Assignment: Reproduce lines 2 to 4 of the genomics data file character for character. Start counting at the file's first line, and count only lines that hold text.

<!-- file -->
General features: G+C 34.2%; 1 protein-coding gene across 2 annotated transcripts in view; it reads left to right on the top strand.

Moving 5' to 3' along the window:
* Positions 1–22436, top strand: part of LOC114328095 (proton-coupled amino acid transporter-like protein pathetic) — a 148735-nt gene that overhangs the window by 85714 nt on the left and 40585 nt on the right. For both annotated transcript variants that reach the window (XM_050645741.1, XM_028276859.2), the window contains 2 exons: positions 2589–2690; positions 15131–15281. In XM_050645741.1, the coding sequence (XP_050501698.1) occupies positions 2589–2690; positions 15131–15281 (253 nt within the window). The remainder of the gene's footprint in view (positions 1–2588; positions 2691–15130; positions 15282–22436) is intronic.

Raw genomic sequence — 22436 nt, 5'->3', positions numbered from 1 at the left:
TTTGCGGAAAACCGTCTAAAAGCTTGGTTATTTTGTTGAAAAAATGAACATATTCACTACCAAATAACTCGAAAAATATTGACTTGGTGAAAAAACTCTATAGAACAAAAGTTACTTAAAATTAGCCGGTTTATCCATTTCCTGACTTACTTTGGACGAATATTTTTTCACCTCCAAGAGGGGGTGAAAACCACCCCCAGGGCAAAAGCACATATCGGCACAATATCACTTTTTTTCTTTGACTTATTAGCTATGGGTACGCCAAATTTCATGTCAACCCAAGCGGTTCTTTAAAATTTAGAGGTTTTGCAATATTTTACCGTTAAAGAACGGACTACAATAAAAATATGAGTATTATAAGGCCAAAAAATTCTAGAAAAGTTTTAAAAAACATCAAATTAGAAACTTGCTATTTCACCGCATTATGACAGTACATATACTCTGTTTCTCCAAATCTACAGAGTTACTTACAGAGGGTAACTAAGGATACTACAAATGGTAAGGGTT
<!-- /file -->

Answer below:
Moving 5' to 3' along the window:
* Positions 1–22436, top strand: part of LOC114328095 (proton-coupled amino acid transporter-like protein pathetic) — a 148735-nt gene that overhangs the window by 85714 nt on the left and 40585 nt on the right. For both annotated transcript variants that reach the window (XM_050645741.1, XM_028276859.2), the window contains 2 exons: positions 2589–2690; positions 15131–15281. In XM_050645741.1, the coding sequence (XP_050501698.1) occupies positions 2589–2690; positions 15131–15281 (253 nt within the window). The remainder of the gene's footprint in view (positions 1–2588; positions 2691–15130; positions 15282–22436) is intronic.

Raw genomic sequence — 22436 nt, 5'->3', positions numbered from 1 at the left: